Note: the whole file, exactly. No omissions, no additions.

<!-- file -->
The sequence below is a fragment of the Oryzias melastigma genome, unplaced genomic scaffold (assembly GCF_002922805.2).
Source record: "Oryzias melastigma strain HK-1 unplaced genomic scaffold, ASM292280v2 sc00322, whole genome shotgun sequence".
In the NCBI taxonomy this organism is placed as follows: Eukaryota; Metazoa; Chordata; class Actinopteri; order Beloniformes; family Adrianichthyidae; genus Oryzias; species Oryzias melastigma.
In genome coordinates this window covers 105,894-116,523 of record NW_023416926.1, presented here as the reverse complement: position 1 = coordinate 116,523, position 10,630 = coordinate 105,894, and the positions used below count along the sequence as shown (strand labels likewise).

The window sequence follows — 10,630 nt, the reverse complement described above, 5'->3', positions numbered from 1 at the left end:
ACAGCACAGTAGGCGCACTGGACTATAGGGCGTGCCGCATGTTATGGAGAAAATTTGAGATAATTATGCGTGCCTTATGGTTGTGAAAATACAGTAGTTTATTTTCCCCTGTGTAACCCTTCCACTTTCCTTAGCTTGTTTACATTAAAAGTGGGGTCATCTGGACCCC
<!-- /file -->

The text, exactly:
The sequence below is a fragment of the Oryzias melastigma genome, unplaced genomic scaffold (assembly GCF_002922805.2).
Source record: "Oryzias melastigma strain HK-1 unplaced genomic scaffold, ASM292280v2 sc00322, whole genome shotgun sequence".
In the NCBI taxonomy this organism is placed as follows: Eukaryota; Metazoa; Chordata; class Actinopteri; order Beloniformes; family Adrianichthyidae; genus Oryzias; species Oryzias melastigma.
In genome coordinates this window covers 105,894-116,523 of record NW_023416926.1, presented here as the reverse complement: position 1 = coordinate 116,523, position 10,630 = coordinate 105,894, and the positions used below count along the sequence as shown (strand labels likewise).

The window sequence follows — 10,630 nt, the reverse complement described above, 5'->3', positions numbered from 1 at the left end:
ACAGCACAGTAGGCGCACTGGACTATAGGGCGTGCCGCATGTTATGGAGAAAATTTGAGATAATTATGCGTGCCTTATGGTTGTGAAAATACAGTAGTTTATTTTCCCCTGTGTAACCCTTCCACTTTCCTTAGCTTGTTTACATTAAAAGTGGGGTCATCTGGACCCC